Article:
A reader recently told me he’d spent several hours studying a map looking for Osprey Beach because it sounded so beautiful he wanted to visit it.  While I’m delighted he found the area so believable, I hated to confess Osprey Beach, Kim, Grandpa and the others live only in the minds of me and my readers.

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I quickly assured him, however, that the inspiration for Osprey Beach came from two very real Chesapeake Bay communities — North Beach and Chesapeake Beach.  The Twin Beaches reside on Maryland’s Western Shore, the part that juts south and, on the map, it looks like a tail.  These two towns support a harbor, boardwalk, pier, sandy beach and small shops like those seen in the Jeweler’s Gemstone Mysteries.

The Twin Beaches also are home to multiple families of Ospreys.  The Chesapeake Bay, in fact, supports one of North America’s largest populations of nesting Ospreys, some 2,000 pairs.  Many of these raptors nest on top of specially built platforms jutting from pylons in the Bay.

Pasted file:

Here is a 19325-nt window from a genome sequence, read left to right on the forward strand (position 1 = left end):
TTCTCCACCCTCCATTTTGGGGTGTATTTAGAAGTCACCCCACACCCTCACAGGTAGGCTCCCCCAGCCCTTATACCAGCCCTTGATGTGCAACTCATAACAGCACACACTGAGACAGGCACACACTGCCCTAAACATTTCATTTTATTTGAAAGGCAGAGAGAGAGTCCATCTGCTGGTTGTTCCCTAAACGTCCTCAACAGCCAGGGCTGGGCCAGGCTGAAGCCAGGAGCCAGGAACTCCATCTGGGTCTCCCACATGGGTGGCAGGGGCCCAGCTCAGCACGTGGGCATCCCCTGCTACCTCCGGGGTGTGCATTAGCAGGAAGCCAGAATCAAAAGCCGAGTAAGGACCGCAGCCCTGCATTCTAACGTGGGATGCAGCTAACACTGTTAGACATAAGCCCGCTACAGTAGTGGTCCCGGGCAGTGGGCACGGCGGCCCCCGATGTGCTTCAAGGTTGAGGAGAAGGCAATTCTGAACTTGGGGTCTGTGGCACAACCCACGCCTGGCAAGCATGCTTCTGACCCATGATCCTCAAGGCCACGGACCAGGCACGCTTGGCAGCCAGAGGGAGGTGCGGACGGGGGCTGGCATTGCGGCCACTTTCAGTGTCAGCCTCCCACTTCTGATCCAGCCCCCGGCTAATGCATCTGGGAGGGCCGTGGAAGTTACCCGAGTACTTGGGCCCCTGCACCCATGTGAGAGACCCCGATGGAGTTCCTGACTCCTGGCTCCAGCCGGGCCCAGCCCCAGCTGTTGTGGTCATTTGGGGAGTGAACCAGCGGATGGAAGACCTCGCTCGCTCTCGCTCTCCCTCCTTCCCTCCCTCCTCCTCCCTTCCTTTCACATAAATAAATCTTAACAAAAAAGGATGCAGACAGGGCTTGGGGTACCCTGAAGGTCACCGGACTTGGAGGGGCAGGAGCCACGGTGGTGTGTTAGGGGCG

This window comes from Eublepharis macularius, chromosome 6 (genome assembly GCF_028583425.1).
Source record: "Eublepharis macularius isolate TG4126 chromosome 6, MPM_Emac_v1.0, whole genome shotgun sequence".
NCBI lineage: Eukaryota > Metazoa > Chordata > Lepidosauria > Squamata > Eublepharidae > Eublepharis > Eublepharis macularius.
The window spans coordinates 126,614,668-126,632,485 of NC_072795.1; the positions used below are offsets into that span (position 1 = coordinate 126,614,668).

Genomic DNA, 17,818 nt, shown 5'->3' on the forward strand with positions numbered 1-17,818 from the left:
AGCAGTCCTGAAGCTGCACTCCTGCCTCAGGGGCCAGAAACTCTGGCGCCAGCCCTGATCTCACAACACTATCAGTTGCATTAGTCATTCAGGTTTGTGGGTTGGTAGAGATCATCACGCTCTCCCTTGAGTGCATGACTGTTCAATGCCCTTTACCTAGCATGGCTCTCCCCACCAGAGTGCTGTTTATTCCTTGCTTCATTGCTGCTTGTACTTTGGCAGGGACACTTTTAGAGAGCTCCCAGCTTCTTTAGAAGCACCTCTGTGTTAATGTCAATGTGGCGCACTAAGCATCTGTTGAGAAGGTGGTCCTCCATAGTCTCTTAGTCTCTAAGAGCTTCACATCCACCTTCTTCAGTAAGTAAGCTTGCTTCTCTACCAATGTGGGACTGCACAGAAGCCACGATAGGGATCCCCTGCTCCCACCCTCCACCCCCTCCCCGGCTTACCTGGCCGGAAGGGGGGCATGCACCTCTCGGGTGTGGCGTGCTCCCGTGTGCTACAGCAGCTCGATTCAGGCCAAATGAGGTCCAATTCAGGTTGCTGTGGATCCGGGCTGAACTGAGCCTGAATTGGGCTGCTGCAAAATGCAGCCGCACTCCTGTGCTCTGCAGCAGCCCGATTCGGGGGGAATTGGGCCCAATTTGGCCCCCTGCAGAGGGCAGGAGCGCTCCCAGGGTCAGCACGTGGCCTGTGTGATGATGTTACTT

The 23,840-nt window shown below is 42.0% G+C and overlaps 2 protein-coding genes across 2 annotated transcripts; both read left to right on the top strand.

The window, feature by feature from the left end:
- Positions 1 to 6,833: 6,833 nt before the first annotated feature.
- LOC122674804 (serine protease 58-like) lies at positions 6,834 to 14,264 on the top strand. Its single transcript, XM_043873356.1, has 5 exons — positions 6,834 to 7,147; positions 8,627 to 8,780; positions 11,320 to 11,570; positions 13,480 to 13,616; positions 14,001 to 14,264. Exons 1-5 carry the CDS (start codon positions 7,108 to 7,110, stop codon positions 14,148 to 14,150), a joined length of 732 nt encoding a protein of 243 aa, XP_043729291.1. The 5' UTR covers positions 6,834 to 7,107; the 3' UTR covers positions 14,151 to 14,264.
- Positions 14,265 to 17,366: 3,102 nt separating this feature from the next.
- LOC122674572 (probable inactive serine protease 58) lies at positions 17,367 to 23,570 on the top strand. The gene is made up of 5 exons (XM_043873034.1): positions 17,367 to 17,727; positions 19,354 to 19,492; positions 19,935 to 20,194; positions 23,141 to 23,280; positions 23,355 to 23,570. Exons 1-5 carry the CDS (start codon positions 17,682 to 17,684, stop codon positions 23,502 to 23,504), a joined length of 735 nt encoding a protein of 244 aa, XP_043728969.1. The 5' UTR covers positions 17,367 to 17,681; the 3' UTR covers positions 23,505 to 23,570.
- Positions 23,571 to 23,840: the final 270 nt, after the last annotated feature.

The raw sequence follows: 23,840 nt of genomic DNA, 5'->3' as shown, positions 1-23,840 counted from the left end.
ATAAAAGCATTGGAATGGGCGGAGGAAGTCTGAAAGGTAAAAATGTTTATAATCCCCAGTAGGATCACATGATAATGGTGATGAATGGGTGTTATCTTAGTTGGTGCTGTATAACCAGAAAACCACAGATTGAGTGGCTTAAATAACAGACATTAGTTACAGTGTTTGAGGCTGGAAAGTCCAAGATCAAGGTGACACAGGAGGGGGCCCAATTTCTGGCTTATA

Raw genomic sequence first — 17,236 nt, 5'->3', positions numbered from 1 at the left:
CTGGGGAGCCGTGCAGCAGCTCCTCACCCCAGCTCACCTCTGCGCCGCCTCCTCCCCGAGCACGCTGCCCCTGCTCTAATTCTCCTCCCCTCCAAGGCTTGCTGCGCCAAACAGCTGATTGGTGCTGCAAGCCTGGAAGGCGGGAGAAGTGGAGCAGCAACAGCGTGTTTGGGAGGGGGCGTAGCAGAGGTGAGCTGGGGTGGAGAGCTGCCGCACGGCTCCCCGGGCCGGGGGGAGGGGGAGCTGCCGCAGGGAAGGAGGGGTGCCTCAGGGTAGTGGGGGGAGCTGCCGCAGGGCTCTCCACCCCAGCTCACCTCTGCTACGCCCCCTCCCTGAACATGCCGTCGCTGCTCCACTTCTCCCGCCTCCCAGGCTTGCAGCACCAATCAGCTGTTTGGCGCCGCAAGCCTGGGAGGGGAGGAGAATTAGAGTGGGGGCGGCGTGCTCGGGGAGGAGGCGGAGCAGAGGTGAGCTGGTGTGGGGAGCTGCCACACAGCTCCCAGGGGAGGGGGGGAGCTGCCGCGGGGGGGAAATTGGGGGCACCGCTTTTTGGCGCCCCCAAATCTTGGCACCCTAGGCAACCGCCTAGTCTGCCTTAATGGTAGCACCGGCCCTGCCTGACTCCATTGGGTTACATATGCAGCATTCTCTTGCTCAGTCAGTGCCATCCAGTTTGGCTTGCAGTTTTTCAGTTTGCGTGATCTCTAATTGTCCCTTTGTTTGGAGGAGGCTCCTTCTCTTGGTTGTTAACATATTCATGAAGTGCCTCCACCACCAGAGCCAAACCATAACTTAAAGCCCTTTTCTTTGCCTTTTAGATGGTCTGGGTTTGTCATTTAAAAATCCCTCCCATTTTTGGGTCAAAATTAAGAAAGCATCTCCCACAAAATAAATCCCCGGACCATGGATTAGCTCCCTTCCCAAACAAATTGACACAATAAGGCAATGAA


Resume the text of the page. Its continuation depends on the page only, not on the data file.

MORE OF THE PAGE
With their seventy inch wing span, ospreys can appear almost pterodactyl-like when they’re soaring overhead, their wings held in a distinctive M shape.  When they spot a fish — these guys’ diet is 99 percent fish — they tuck their wings and dive.  I’ve read that they can actually close their nostrils when they dive so they won’t get water up their nose . . . er, beak . . . er . . .

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You youngsters probably don’t remember, but before DDT was banned, we almost lost these magnificent raptors.  The come-back of ospreys, in fact, is one of the most successful human-intervention stories.  To encourage nesting, people built platforms on top of wooden columns jutting from the Bay.  The ospreys top these structures with a messy configuration of twigs.

It’s easy to get emotionally attached to local ospreys because the birds return to the same nest year after year.

Have you ever seen an osprey lay an egg? Click here to see video.

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